The Devil We Don't Know: The Dark Side of Revolutions in the Middle East

The Devil We Don't Know: The Dark Side of Revolutions in the Middle East

by Nonie Darwish
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The Devil We Don't Know: The Dark Side of Revolutions in the Middle East by Nonie Darwish

Respected human rights activist Nonie Darwish assesses the potential for freedom to succeed following the recent revolutions in the Middle East

The recent powerful wave of Middle East uprisings has fueled both hope and trepidation in the region and around the world as the ultimate fate—and fallout—of the Arab Spring continue to hang in the balance. Born and raised as a Muslim in Egypt and now living in the United States, Nonie Darwish brings an informed perspective to this carefully considered assessment of the potential outcome of the revolutions in the Middle East. This thought-provoking book will add to the ongoing debate on what the future holds for the people and the politics of the region and on the ultimate compatibility of freedom and democracy in the Muslim world.

  • Takes an unflinching, in-depth look at the ramifications of the game-changing recent uprisings in the Middle East
  • Examines the factors that will obstruct or support freedom and democracy in the Muslim world
  • Written by a former journalist for the Middle East News Agency who has written extensively on the Middle East, Islam, and women's rights, and who is also the author of Cruel and Unusual Punishment: The Terrifying Implications of Islamic Law and Now They Call Me Infidel: Why I Renounced Jihad for America, Israel, and the War on Terror

Product Details

ISBN-13: 9781118197912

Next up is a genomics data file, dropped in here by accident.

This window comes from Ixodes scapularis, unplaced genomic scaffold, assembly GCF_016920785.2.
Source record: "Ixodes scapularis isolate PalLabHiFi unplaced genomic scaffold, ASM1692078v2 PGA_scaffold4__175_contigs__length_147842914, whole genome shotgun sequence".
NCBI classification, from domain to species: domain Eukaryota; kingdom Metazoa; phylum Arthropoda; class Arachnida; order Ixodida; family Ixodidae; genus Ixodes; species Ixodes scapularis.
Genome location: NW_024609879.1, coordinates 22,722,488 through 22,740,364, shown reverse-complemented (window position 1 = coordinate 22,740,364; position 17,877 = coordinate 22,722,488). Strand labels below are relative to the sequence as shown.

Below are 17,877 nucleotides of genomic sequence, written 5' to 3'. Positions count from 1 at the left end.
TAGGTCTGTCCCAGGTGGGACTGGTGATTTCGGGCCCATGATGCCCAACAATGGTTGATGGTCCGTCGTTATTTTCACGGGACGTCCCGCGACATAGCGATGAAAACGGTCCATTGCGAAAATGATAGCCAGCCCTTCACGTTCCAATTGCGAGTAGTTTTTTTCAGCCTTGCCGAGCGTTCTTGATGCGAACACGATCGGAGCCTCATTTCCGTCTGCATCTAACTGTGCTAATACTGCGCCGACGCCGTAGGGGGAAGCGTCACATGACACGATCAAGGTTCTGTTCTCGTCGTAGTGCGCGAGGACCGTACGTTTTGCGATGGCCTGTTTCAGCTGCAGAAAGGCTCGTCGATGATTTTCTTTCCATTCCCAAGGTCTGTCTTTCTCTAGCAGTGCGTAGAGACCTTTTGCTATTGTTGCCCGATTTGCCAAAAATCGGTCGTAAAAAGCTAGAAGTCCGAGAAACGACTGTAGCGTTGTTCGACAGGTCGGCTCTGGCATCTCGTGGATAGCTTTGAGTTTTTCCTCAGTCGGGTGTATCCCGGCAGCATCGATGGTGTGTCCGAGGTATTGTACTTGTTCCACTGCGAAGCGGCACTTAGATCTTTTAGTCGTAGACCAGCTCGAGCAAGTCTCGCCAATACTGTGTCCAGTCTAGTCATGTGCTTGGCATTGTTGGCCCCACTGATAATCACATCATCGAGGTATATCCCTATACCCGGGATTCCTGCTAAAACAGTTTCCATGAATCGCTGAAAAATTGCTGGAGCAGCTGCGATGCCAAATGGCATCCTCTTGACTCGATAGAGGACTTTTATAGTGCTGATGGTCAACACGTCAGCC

Publisher: Turner Publishing Company
Publication date: 01/10/2012
Sold by: Barnes & Noble
Format: NOOK Book
Pages: 256
File size: 389 KB

About the Author

Human rights activist Nonie Darwish was born and raised as a Muslim in Egypt and Gaza living under sharia. Her father headed the Egyptian military intelligence in Gaza in the 1950s and led Fedayeen operations against Israel under Egyptian president Nasser. Educated at the American University in Cairo, she emigrated to the United States with her husband, converted to Christianity, and worked as a journalist at the Middle East News Agency. She founded in 1984, to promote understanding, peace, and support for Israel. She also cofounded in 2009, which stands for freedom of religion and civil rights of former Muslims. She was featured in the documentary film Obsession and was recently nominated for the Train Foundation's Civil Courage Prize.

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The Devil We Don't Know: The Dark Side of Revolutions in the Middle East 3 out of 5 based on 0 ratings. 3 reviews.
Anonymous More than 1 year ago
How does one review and rate a book one has never read? I gave 5 stars just to even out an unjust rating.
Anonymous More than 1 year ago
Anonymous More than 1 year ago
The dedication of this book bothered me and made me not buy it: "To two Mohammed's who left Islam..... " So this woman whose other book cries that she is 'considered' an 'Infidel' now applauds people who leave Islam!? Amazing. Misery wants company, Ms. Darwish? It's never too late to repent and come back to Islam. But, you know, the devil fools the best of us into thinking we are doing right when we are doing wrong. I also don't like the fact that she keeps using the incident of the poor fruit merchant in Tunisia and the policewoman who 'slapped his face in public' which this author goes to great lengths to exploit that it was a great 'humiliation' for the 26 year old poor man. This young man was very poor, Tunisian government was not producing more jobs, and when this policewoman took away his cart of fruits and vegetables to sell on the street, HE LOST HIS INCOME. He set himself on fire as a public demonstration. This author doesn't really expound upon why he really killed himself; that it was due to his poverty. The policewoman took away his work. No, she exploits that it was because he had been publically humiliated. I just will not waste my money on a writer who takes a story or anything and twists it into something that it isn't.